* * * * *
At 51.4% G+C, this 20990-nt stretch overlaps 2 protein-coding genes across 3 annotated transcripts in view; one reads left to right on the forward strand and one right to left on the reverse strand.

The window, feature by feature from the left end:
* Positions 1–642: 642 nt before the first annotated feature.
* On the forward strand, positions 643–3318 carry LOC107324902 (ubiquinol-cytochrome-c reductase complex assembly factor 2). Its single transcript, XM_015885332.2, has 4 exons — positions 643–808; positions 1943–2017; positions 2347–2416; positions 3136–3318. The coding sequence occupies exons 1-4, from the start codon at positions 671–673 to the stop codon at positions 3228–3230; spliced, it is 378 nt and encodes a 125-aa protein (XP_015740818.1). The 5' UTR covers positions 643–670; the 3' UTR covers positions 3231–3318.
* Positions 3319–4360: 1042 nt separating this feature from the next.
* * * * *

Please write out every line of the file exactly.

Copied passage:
At 51.4% G+C, this 20990-nt stretch overlaps 2 protein-coding genes across 3 annotated transcripts in view; one reads left to right on the forward strand and one right to left on the reverse strand.

The window, feature by feature from the left end:
* Positions 1–642: 642 nt before the first annotated feature.
* On the forward strand, positions 643–3318 carry LOC107324902 (ubiquinol-cytochrome-c reductase complex assembly factor 2). Its single transcript, XM_015885332.2, has 4 exons — positions 643–808; positions 1943–2017; positions 2347–2416; positions 3136–3318. The coding sequence occupies exons 1-4, from the start codon at positions 671–673 to the stop codon at positions 3228–3230; spliced, it is 378 nt and encodes a 125-aa protein (XP_015740818.1). The 5' UTR covers positions 643–670; the 3' UTR covers positions 3231–3318.
* Positions 3319–4360: 1042 nt separating this feature from the next.